ITASCA, ILL. — This year is shaping up to be the hottest mergers and acquisitions market since 2007, when deals reached an all-time high, according to one participant who spends a lot of time looking at packaging firms.
With plenty of cash sitting on the sidelines at both private investment firms and on corporate balance sheets, Michael Nelson, an investment partner with the Pritzker Group of Chicago sees lots of folks trying to spend that cash.
But while Chicago's Pritzker Group is out there beating the bushes for deals of its own, don't expect the company to make a deal simply to, well, make a deal.
Company valuations have been increasing in recent years as investors go looking for places to spend all of that money. Nelson, at the Technology Forum to help kick off the fifth annual Plastics Caps & Closures Conference in Itasca, said there's about $1.4 trillion of cash on corporate balance sheets “looking for a home” and another $1.2 trillion in private equity funds doing the same.
“You have a cash-rich environment,” he said Sept. 15. “It's a simple supply-and-demand equation.
“Not quite to where we were in 2007, but it's clearly the second-highest year on record since they were measuring M&A activity,” Nelson said.
And the packaging sector, he said, mirrors what is going on in the overall M&A market, he said.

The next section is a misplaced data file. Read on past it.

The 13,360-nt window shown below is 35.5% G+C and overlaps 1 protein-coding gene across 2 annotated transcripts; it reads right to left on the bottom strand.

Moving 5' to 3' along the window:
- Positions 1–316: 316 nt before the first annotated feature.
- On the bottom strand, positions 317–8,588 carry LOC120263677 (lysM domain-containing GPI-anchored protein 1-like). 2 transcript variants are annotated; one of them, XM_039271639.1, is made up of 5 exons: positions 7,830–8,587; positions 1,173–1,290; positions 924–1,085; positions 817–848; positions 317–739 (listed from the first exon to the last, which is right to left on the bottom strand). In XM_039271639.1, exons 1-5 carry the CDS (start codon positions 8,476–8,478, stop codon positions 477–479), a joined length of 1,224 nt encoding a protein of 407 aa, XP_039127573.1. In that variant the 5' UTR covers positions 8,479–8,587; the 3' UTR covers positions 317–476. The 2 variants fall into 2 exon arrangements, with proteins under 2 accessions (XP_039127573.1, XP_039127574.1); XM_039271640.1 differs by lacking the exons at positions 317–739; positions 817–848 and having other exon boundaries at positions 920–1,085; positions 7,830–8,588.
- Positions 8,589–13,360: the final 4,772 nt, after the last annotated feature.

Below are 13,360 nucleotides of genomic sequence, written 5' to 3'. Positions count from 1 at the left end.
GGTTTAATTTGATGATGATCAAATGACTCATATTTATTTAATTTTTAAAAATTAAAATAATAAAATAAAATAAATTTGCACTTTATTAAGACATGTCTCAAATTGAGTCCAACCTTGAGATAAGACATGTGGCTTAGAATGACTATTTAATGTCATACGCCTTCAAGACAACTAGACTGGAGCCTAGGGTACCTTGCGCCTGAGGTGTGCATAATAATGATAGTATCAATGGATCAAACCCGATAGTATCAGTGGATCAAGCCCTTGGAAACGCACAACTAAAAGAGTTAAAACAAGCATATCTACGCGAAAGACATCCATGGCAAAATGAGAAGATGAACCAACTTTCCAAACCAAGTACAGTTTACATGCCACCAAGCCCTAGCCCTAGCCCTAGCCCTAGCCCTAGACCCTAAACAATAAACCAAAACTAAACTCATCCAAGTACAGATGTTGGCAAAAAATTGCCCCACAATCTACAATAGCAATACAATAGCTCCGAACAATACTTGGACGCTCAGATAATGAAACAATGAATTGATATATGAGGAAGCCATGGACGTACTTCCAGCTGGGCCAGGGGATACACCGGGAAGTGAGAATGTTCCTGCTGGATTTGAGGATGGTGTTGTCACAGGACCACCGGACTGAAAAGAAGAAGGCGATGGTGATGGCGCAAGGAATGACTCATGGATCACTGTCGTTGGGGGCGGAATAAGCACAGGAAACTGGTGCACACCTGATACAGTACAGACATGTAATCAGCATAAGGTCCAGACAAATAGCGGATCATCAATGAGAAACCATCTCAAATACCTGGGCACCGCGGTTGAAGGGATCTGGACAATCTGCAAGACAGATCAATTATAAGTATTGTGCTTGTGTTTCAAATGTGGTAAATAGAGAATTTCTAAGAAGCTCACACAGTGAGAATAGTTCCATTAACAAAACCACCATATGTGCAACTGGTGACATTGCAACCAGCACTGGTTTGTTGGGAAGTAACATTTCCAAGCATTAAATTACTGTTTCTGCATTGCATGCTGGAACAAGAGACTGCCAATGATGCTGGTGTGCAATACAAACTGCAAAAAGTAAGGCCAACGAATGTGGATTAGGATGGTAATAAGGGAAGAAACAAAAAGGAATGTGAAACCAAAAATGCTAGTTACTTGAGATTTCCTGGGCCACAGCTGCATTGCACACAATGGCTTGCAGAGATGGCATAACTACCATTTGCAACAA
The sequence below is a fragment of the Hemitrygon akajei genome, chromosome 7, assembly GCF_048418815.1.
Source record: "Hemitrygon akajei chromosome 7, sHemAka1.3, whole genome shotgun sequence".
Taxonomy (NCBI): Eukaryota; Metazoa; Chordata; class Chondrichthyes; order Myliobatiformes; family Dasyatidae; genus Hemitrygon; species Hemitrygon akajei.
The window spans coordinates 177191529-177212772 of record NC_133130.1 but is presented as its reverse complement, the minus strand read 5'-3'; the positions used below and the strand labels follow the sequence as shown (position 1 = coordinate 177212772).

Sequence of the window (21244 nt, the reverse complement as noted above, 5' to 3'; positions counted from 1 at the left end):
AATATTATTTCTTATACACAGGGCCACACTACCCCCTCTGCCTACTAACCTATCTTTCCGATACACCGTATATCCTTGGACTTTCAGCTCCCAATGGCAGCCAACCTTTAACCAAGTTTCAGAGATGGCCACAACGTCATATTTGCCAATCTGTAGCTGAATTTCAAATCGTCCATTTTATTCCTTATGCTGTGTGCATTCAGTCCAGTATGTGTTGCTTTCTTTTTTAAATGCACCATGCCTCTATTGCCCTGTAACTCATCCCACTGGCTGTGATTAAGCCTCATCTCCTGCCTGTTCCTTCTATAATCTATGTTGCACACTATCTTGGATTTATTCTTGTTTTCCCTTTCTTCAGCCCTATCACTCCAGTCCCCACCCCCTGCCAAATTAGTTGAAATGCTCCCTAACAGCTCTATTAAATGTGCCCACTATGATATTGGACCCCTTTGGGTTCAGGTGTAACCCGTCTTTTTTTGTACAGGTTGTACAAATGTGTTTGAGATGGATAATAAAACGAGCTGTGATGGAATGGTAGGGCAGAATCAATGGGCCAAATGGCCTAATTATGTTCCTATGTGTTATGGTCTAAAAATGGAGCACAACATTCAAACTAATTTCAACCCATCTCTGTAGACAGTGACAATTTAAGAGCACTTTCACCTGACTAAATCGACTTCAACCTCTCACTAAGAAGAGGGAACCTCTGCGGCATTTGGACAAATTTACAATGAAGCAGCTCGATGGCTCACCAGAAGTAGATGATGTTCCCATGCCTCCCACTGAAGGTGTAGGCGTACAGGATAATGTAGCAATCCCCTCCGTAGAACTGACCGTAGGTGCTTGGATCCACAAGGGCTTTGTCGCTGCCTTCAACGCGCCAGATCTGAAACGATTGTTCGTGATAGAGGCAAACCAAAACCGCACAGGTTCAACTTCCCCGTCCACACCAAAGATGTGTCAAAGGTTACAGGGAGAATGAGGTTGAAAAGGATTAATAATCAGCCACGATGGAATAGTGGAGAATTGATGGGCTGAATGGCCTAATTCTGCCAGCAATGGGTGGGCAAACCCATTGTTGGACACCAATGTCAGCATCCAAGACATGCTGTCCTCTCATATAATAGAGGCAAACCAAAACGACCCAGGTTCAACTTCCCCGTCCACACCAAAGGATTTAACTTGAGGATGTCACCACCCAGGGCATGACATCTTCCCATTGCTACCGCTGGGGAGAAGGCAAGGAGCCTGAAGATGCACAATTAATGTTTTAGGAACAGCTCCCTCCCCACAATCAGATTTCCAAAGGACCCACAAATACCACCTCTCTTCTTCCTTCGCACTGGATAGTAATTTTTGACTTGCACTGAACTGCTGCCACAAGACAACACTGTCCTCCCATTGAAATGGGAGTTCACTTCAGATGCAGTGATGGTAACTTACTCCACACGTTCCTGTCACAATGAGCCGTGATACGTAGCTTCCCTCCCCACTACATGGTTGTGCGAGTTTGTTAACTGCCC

“It's a fantastic time to be a seller,” he said he said at the forum organized by Nova Chemicals Corp. The entire conference is sponsored by Plastics News.
Packaging is a key area of investment for the Pritzker Group, which currently owns three packaging companies. They include Technimark LLC, a $500 million global custom injection molder that primarily serves the consumer packaged goods industry.
Pritzker Group is not a private investment firm, but the company does make investments. The group is led by Tony Pritzker and J.B. Pritzker, two members of the famous Pritzker family that made billions thanks, in part, to Hyatt hotels. They use their own money to invest and this allows them to take a longer view than private equity firms using somebody else's money.
And that view has Nelson and the Pritzker Group being more selective in an overheated market.
“We're participating because the best assets always come up for sale when it's the best time to be a seller. But we're being very picky. And the only time in which we're engaging our companies to go look at add-on acquisitions is when they have a real fit with our long-range strategic plan: a new geographic presence that we wanted to be in, a new product line, or something that's really going to kick-start the innovation within our business.”
Companies and private equity firms are compelled to pay higher prices for acquisitions not only because of all the cash they are holding, but also due to a need to grow beyond the 2 percent or so of organic growth the economy is providing these days, Nelson said.
Publicly traded packaging firms also are enjoying high stock prices these days, which is giving them a strong currency to go out and make deals. And then those same companies are being rewarded by Wall Street, which is pushing up the stock prices even higher when those deals close, Nelson said.
Nelson told members of the crowd that they won't hear any predictions about when the market might start to cool. “Because any time we try to do that, especially as it relates to the M&A market, we're proven wrong. But what you can do is look at history and see where we are at in terms of the context of that history,” he said.